How To: Have Infinite Bash History

Today we’re going to have a good time because we’re learning how you can have infinite Bash history. There’s a bit more to it and not all of you will want an infinite Bash history. But, for those that do, we’re going to accomplish that right here in this article!

First, I’m assuming you’re using Bash as your shell. The odds are really good that you’d know if you’re not using Bash, as Bash is pretty much the default. Bash is the interactive shell you’re using, known as Bourne Again Shell. If you don’t know what shell you’re using, I covered that in an article about determining the shell you’re using.

Side Note: I sometimes write articles that are meant to preface another article, but then I forget and don’t write the additional article. I suppose that helps keep things interesting…

So, as you know, when you type a command into the terminal that command is stored in a file typically called ~/.bash_history – a hidden file in your home directory. Well, there’s a limit to how much history that file will retain and this is Linux – meaning that, of course, you can change that value. Today, we’ll be changing that value – making it ‘infinite’.

No, of course, it’s not really infinite. There’s a finite amount of disk space you have. This being a plain text file, it takes up very little space. While it’s not technically infinite you can store a whole lot of entries in your Bash history. We’ll set it to infinite, but I’ll show you how to set it to any value you want.


Infinite Bash History:

As you can see, this is a Bash thing. That’s a good sign that you’ll need an open terminal. You can press CTRL + ALT + T and your default terminal should open. See? We’re already making progress!

With your terminal open, we’re going to edit another hidden file. The name of this file is .bashrc and it’s a file that stores things like terminal settings.

The tool we’ll be using is ‘nano‘. Click that link to learn about Nano, including how to install Nano should Nano not come preinstalled in your chosen distro. As you may know, Nano is one of my favorite text editors. We use Nano a lot around here.

Start with opening the ~/.bashrc file with nano, like so:

Scroll to the bottom and add the following lines:

Any negative value, in this case, -1, will result in an infinite history. However, you can make that value any number you want. When you’re done adding those lines, you have to save the file. Remember, to save a file in Nano, you just press CTRL + X, then Y, and then ENTER.

You could make the value 5000, for example. That’d simply look like this:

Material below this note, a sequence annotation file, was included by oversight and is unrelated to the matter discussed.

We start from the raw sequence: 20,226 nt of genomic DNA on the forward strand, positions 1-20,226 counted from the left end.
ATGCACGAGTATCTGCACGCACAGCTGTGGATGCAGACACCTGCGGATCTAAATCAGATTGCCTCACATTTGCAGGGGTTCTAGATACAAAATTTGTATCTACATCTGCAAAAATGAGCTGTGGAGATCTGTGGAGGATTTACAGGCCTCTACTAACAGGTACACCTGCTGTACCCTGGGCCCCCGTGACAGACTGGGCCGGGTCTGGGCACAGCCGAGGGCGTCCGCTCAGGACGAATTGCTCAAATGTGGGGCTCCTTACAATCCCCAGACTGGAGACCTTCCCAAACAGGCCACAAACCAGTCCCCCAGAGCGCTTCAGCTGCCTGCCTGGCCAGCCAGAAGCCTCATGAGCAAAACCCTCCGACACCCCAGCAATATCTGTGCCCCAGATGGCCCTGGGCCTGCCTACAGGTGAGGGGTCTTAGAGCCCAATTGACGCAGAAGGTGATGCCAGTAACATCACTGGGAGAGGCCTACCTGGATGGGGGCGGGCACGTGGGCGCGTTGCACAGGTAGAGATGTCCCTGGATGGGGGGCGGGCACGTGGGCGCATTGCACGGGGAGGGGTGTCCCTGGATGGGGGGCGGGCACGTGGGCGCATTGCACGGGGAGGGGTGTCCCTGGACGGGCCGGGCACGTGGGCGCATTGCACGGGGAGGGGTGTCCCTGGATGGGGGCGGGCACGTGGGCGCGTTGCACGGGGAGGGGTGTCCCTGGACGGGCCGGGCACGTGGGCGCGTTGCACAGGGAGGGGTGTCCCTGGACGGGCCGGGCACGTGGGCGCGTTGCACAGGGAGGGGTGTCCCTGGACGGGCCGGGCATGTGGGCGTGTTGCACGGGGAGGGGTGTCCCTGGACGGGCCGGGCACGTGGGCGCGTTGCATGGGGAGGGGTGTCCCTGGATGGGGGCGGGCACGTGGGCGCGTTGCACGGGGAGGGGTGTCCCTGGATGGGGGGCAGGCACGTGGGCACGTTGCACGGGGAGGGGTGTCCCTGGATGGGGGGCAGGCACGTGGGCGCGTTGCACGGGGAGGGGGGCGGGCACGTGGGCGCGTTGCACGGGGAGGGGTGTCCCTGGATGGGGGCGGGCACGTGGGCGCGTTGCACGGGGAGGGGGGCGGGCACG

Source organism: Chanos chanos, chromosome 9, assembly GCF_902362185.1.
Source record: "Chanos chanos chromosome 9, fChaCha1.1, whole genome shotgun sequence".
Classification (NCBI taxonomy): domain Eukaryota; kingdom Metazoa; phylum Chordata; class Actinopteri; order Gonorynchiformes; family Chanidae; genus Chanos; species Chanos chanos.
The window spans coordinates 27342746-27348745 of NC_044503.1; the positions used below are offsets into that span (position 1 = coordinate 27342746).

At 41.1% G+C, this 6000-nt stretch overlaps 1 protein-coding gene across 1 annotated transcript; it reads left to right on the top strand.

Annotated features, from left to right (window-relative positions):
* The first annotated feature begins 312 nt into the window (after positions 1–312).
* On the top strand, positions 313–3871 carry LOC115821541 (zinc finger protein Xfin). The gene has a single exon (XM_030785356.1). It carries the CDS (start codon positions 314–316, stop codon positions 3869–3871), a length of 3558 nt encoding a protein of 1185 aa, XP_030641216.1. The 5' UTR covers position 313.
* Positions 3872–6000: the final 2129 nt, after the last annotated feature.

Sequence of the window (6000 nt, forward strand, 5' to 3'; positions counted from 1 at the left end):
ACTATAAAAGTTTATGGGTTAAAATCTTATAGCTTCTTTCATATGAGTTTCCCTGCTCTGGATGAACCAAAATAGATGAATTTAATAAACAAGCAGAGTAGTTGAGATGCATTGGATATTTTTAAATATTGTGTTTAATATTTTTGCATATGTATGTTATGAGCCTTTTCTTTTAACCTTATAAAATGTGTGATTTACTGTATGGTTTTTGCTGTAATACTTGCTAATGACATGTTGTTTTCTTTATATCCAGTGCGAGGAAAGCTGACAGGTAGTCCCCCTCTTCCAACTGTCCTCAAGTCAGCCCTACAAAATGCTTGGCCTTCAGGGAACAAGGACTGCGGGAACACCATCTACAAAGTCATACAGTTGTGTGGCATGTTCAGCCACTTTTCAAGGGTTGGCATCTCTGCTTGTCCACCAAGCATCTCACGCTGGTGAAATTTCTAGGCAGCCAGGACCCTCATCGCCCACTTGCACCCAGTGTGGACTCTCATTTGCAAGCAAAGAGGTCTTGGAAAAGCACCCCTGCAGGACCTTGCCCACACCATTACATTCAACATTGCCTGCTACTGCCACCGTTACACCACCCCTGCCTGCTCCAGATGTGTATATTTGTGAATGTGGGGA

The sky is the limit. You can make that value any number you want, but all negative values will be treated the same. If the value is negative, it means you’ve got an infinite Bash history. Don’t forget to save any changes with Nano, as instructed above.

Now, you could reboot or log out to make the new settings take effect, or you can simply tell your system to reload the file to make the changes take immediate effect. That’s an easy command, simply use:

As you can see, infinite isn’t infinite (nothing is in the real world, according to current observations) and you don’t have to choose the infinite setting. You can pick whatever numbers you fancy and the process is the same.


There you go, you now know how to set up your system to have an infinite Bash history. Well, an infinite ~/.bash_history if you prefer. With that setting engaged, you’re limited only by your creativity, fanaticism, and disk space. Go nuts with it! They make bigger disks! (Also, it takes up very little space.)

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Fix Terminal Command Mistakes

In today’s article, we’re going to cover how to fix terminal command mistakes. While this may sound complicated, it’s actually very easy. As such, it should be a pretty short article. There’s not a lot to it, so it’s not hard to cover.

When you type a command in bash using systems, the command gets saved to the ~/.bash_history file. You can then use the up arrow and use that command again without having to type it again. We’ve also covered how to delete a ~/.bash_history entry. There have been a few articles on this subject.

So, with all that, this shouldn’t be a completely foreign article. It should be something that’s more or less familiar to new people and my regular readers. Because of this, it’s going to be a pretty short article.

Amusingly, it’s not that I want to write an easy/short article today, it’s just that this topic isn’t all that complicated. I was perfectly willing to write a longer article.

So then, let’s have a short article! Let’s learn how to…